In Which a Long and Tangled Story Reaches a Less than Satisfactory Ending

Posted: December 5, 2013 in Life, News, The Blog

*This was intended to see post Tuesday. However, a conversation with a friend Monday night made me think on the subject and about my initial reactions and words. Ultimately, I’ve decided to post what I wrote Monday, but with corrected references to the day with regards to tense and an additional piece at the end explaining the take my friend had. While my gut doesn’t fully subscribe to her take on the matter, it does have merit and it unfortunately comes from a perspective that I was not looking at the matter from. Most of you reading this likely know my feelings about the outcome from reading some of my shorter comments here and there in the last few days. If you want to skip the long version and go straight to the newer bit, scroll down and start reading when the font color changes.


So, Monday morning had a bit of a surprise to it; more than one actually.

I logged into Facebook and one of the first things I saw in my news feed was the news out of Georgia that Ed Kramer had pled guilty to the charges of molestation. I have to admit, I honestly didn’t believe it at first. For one thing, I didn’t think that they were even going to get him into court for his December 2nd court date at all. Kramer has spent the last 13 years proving that he could manipulate the Gwinnett courts with ease and often came off looking as though he was easily able to outsmart their entire system. This was something done in large part because of what appeared to be a totally inept system that made one wonder at times how they managed to get anyone tried and convicted. I was sure that the day’s news would be about yet another delay in the long series of delays and a new court date for some time in 2014.

My surprise grew even greater when I clicked the link and read that Kramer had pled guilty before the jury had even been assembled. Now, you, if you’ve not followed this case, have to understand that this just comes across as totally unKramer-like. In the last 13 years, Kramer has gummed up, twisted up, and dragged out the system with every trick he could pull out of his hat. And his ability and desire to engage in annoying shenanigans to infuriate the system hadn’t come across as diminished in any way in the last year as report after report came out of the jails about his filing hundreds upon hundreds of complaints and grievances with the jails, complaints and grievances that they were required to spend time, money, and man hours responding to, and lining up yet more “medical problems” to stall the December trial. I fully expected the man to continue gumming up the works and to continue avoiding justice until the day he stood face to face with the devil himself. And even then I fully expected him to have Old Scratch ripping his hair out for a while. To see a news report that indicated that he pled guilty essentially before the trial had even started, they were docketed for jury selection after all, just seemed unreal. Then I saw two things that made me want to throw my laptop out the window.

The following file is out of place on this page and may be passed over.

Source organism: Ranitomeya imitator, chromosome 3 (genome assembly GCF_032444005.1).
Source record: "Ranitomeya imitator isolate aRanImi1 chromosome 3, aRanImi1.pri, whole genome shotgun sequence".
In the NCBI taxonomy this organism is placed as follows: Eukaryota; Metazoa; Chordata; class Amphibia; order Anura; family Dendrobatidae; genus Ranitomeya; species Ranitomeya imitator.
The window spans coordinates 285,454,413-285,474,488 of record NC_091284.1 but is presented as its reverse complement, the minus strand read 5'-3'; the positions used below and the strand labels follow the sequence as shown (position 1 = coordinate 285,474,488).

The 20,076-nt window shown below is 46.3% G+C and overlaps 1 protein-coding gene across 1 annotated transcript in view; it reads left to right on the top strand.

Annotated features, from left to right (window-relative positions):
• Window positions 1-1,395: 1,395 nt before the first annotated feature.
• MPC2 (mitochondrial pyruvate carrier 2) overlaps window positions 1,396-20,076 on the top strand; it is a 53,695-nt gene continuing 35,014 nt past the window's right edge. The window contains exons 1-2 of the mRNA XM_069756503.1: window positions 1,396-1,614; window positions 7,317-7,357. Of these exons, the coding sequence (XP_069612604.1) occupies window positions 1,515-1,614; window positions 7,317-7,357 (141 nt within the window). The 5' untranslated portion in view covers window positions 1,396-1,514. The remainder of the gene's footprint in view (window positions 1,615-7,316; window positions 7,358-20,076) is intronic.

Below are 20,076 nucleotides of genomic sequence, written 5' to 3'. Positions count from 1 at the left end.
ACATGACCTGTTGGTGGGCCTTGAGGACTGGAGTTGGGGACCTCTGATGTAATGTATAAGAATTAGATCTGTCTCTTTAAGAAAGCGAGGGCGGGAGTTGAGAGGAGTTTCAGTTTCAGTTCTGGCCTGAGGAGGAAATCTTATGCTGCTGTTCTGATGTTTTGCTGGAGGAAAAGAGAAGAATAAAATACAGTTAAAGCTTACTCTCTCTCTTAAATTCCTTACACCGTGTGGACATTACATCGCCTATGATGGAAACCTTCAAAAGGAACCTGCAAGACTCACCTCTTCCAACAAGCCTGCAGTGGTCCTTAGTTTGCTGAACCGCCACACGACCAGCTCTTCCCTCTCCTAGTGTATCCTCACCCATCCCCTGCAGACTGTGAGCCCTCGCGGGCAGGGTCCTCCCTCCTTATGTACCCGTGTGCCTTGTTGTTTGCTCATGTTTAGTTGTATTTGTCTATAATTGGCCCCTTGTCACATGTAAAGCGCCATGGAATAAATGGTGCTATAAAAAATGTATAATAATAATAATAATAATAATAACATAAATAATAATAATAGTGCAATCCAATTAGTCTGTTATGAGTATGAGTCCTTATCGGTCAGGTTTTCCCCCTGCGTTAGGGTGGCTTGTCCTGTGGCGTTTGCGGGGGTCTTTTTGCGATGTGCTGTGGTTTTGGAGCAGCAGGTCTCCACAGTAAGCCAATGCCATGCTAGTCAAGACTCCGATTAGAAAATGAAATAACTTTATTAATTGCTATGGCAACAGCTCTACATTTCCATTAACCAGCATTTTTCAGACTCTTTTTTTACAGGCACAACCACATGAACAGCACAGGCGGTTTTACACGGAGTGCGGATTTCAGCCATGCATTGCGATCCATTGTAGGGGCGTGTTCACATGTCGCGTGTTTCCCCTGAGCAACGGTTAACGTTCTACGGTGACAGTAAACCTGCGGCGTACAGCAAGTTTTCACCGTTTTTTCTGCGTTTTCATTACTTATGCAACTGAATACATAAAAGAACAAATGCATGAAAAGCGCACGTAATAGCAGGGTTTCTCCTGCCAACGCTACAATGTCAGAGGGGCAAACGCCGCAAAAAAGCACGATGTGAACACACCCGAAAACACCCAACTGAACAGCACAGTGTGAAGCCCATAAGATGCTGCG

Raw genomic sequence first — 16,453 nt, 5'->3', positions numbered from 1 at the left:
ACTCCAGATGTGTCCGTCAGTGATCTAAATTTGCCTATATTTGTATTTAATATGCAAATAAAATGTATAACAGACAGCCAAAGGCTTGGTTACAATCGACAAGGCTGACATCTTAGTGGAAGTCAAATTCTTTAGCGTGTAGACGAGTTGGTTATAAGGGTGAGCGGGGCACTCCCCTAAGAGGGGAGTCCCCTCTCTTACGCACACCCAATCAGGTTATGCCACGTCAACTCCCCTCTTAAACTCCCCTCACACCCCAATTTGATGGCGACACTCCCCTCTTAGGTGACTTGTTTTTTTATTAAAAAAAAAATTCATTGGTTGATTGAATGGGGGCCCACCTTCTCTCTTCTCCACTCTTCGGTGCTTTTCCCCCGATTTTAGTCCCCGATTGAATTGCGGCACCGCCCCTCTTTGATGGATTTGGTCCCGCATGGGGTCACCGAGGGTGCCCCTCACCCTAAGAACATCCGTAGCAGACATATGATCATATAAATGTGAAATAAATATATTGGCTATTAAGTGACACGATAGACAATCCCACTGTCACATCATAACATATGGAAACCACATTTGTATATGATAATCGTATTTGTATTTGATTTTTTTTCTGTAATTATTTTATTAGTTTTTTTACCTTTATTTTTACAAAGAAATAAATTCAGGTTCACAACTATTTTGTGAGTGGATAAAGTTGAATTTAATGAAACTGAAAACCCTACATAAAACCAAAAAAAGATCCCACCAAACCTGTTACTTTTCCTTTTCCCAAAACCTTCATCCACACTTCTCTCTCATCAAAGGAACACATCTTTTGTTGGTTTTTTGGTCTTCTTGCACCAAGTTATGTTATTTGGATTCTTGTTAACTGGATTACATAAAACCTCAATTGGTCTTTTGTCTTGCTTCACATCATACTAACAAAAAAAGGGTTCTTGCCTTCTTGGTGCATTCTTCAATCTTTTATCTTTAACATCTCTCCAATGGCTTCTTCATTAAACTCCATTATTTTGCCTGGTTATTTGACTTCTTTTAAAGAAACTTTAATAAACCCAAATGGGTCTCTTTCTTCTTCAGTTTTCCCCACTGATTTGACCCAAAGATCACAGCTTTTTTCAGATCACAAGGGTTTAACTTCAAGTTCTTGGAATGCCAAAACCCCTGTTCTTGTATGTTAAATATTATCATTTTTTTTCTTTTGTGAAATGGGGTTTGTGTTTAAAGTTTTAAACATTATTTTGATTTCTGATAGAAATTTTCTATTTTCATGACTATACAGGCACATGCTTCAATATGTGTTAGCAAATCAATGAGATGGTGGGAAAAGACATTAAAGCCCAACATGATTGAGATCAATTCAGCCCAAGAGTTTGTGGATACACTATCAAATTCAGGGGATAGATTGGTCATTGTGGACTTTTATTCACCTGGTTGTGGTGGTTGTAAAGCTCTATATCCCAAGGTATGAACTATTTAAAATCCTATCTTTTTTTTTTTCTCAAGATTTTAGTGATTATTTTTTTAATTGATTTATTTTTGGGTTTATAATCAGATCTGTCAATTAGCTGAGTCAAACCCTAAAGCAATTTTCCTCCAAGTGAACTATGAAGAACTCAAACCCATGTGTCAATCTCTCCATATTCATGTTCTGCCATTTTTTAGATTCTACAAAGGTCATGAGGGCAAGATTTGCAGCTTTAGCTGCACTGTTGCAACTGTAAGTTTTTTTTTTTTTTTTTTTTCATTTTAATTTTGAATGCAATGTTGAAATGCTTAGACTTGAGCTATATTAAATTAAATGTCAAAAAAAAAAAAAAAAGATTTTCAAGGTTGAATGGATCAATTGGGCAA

1) Kramer’s attorney had worked out a plea deal. And, the most galling aspect of that, Kramer pled guilty without even admitting to wrongdoing. As a matter of fact, he denied any wrongdoing to the very end. See, he entered something known as an Alford plea. For those of you who don’t know the term, I give you the Cornell University Law School definition of an Alford plea.

“Also known as a “best-interests plea,” an Alford plea registers a formal claim neither of guilt nor innocence toward charges brought against a defendant in criminal court. Like anolo contendere plea, an Alford plea arrests the full process of criminal trial because the defendant — typically, only with the court’s permission — accepts all the ramifications of a guilty verdict (i.e. punishment) without first attesting to having committed the crime. The name, Alford plea, is taken from North Carolina v. Alford 400 U.S. 25.”

The most common usage of this plea is claiming innocence while stating that the prosecution has enough evidence to “wrongly” convict. In Kramer’s case, his attorney said that due to breathing problems, a broken neck, and the lingering effects of having undergone numerous surgeries, Kramer “just wasn’t physically able to stand trial.”

The idea with this kind of thing is sometimes to offer to save the court time and money and to then bargain for reduced or dropped charges and sentences in return. In most cases that I know of, the plea also means that you surrender your right to appeal. Both sides hammer out the deal and everything is essentially done. The Fat Lady sings her song and everyone goes home. But at least the punishment, after all of these years of manipulation, games, breaking the terms of his house arrest multiple times, embarrassing the D.A.’s office, and leaving the state to prey on others ON TOP OF the original offenses should be pretty damned stiff, right? Nope. That’s number two.